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Bishop Grant: Black voter turnout key to midterm victories

Black vote

Which party will control the House and Senate may depend on the Black vote, a victory that could end the political stalemate the Republicans enjoy and perhaps the overturning of nearly 400 voter suppression bills passed by Republicans.

“In Arizona and in Texas there were armed groups showing up at voter sites,” said Bishop Tavis Grant, interim national executive director for the Rainbow PUSH Coalition.

“There have been challenges in New York over addresses and challenges of 6,000 ballots that are being held up now because they could not make a space on the ballot to sign,” Grant said. “All these voter schemes are going on.”

Bishop Tavis Grant
Bishop Tavis Grant

That is why Grant and the Rainbow PUSH Coalition staff are inviting the public to attend the 10 a.m. Saturday, October 29, PUSH weekly broadcast where a discussion will be held about the importance of voting for judges, breaking down the facts vs. lies about the SAFE-T Act, and explaining about voter suppression schemes that just won’t go away.

This Saturday, October 29, Cook County Treasurer Maria Pappas will present a five-minute video on what her office does; Northeastern University Professor Emeritus Robert Starks will talk about Springfield legislation; Representative LaShawn Ford (D-8th) will talk about voting rights for those in prison; and a representative from SEIU will discuss the worker rights amendment that is on the November 8 ballot.

In an effort to educate voters, Grant said voter schemes, including voter suppression tactics, are nothing new in America’s bifurcated racial society and that Republicans are still thwarting Black voter turnout. Unlike in the past, however, they are using state laws to diminish Black voter turnout. But will it work come November 8?

Decades ago, before Blacks could cast a vote, they were asked to take educational tests, pay poll taxes or the law required them to prove their grandfather had voted. Voter suppression, Grant said, began after the Civil War as it relates to Reconstruction.

“It was an era in terms of great bloodshed and great loss where President Lincoln knew to save the Union, he had to free the slaves.”

Grant quoted Reverend Jesse Jackson, who said, “It was not that Lincoln freed the slaves. It was the slaves who freed Lincoln.”

“When we look at voter suppression today, all of the schemes, scams and attempts to take this most precious and most valuable Constitutional right, one could only fathom what it must have been like” to try and vote and be rejected.

“Imagine leaving the darkness of your home, trodding through mud, hills and valleys to a church or a courthouse to cast a vote and being turned away because you didn’t know how many bubbles were in soap or you didn’t know how many jellybeans were in a jar,” Grant stated.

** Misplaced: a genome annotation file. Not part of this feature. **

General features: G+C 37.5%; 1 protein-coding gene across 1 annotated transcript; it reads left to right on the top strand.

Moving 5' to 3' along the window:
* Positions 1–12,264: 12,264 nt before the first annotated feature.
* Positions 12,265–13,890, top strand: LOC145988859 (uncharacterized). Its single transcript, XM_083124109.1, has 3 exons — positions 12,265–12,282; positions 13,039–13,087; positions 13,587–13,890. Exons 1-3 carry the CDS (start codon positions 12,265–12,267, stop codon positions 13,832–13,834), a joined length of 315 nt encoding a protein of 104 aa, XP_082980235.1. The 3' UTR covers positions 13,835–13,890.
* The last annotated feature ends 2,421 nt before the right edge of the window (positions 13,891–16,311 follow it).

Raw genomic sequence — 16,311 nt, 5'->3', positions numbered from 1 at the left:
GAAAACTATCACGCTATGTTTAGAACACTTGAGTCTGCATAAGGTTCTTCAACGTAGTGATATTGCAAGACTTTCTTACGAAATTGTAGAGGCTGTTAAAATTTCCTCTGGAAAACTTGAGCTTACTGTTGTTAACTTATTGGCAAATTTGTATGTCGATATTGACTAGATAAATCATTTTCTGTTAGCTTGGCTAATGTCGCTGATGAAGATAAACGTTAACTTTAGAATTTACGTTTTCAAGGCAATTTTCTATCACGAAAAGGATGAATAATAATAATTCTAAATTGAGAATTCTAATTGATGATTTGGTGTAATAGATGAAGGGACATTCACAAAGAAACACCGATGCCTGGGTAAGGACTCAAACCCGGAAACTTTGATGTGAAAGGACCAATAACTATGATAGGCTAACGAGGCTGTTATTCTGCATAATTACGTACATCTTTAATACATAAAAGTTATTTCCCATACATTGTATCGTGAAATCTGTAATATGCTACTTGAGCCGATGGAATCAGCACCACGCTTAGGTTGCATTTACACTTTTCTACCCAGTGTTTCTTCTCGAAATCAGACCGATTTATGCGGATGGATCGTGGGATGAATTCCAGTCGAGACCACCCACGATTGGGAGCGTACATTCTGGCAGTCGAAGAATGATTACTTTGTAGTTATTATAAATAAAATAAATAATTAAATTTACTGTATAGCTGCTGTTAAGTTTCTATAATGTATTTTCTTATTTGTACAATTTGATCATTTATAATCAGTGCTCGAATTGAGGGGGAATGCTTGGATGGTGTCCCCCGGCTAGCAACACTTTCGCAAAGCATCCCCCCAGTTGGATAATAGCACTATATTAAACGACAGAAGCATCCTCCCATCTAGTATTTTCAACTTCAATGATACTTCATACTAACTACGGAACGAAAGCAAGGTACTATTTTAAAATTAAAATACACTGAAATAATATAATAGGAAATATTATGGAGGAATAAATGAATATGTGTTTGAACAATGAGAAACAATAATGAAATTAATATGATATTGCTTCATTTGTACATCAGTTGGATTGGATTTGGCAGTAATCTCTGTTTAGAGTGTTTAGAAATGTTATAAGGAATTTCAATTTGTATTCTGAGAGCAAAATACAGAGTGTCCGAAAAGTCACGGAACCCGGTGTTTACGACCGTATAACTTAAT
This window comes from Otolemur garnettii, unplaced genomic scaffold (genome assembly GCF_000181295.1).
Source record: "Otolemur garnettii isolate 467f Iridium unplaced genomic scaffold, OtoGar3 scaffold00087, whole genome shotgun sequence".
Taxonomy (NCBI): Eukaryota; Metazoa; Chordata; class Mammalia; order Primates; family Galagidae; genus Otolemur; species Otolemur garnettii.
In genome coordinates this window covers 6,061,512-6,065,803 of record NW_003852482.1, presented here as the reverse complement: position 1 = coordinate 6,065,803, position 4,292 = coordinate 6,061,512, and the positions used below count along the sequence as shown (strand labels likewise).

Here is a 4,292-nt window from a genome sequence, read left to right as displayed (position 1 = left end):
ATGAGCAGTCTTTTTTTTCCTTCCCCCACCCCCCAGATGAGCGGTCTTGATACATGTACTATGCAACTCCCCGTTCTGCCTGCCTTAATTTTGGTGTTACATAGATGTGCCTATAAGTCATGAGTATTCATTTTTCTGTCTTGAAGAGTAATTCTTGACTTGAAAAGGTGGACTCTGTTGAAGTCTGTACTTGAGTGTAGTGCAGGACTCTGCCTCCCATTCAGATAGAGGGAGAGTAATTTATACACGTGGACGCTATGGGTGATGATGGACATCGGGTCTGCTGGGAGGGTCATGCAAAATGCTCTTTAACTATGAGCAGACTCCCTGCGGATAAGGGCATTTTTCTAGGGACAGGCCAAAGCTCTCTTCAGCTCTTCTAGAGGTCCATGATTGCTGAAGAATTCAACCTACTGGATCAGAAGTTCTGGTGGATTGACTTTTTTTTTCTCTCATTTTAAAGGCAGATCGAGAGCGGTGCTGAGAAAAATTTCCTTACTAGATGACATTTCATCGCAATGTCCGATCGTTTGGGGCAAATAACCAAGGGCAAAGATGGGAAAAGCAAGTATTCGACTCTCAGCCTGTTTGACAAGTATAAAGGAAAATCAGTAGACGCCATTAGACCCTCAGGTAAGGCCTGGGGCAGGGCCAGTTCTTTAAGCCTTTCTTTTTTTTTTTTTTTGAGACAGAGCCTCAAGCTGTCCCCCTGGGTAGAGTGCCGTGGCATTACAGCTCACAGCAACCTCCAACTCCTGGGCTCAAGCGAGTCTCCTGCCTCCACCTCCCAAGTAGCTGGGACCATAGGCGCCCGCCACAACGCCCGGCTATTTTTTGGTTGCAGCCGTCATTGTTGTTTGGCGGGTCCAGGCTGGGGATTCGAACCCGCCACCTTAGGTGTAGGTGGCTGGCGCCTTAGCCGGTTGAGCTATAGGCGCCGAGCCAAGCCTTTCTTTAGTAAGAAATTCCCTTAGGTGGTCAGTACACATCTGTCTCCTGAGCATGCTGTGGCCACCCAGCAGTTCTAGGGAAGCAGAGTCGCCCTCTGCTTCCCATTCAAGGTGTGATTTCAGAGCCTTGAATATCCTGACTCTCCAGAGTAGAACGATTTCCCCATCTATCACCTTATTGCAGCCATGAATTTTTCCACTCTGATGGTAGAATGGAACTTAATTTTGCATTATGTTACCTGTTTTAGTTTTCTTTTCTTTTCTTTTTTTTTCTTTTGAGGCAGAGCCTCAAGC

“It is so important for us to know that when we vote, we will be carrying the legacy, the history, the tears, the blood and the sweat of those who died. Every time we vote, we bring them back alive, and we make it proof positive that their living was not in vain,” Grant stated.

But during the Reconstruction era when Blacks partnered with poor white North Carolina voters to elect a coalition of Black Republicans and white populists, several African Americans were elected to office.

While white Democrats agreed this new coalition was won fair and square, about 2,000 of them issued a “White Declaration of Independence” and they refused to be ruled by Black men. Scores of Black men died in the Wilmington coup, according to Grant.

In 2022, the Republicans are still using their old political playbook of keeping Blacks from the polls through gerrymandering and passing hundreds of voter suppression bills.

According to CNN, as of March 24, 2022, lawmakers in 47 states have introduced more than 360 voter suppression bills that restrict voter access. Georgia legislators went so far as to criminalize anyone giving food or water to voters standing in line to vote.

Reflecting on the days of voter terrorism directed against Black voters, Reverend Jackson said he will be reaching out to students 18 and over.

“We’re going to take our country back. We will maintain a drive for human rights and social justice.” He urged people to Early Vote and predicted a “massive turnout’ on November 8.

For the 2022 midterm elections, all eyes will be on the Georgia Senate race between Senator Raphael Warnock and Republican and Trump-backed U.S. Senate hopeful Herschel Walker who continues to deny he paid for a woman’s abortion.

There are other battleground states that could result in Democratic control of both houses if the Black vote turns out.

Those states are Arizona, Florida, Georgia, Nevada and Pennsylvania with U.S. Senate, House and governors’ high-profile races.

Kansas too has targeted House and governor’s races. New Hampshire, Ohio, and Wisconsin each have targeted senate and governors’ races.

In North Carolina, there will be a high-profile open seat election for senate and governor’s races.

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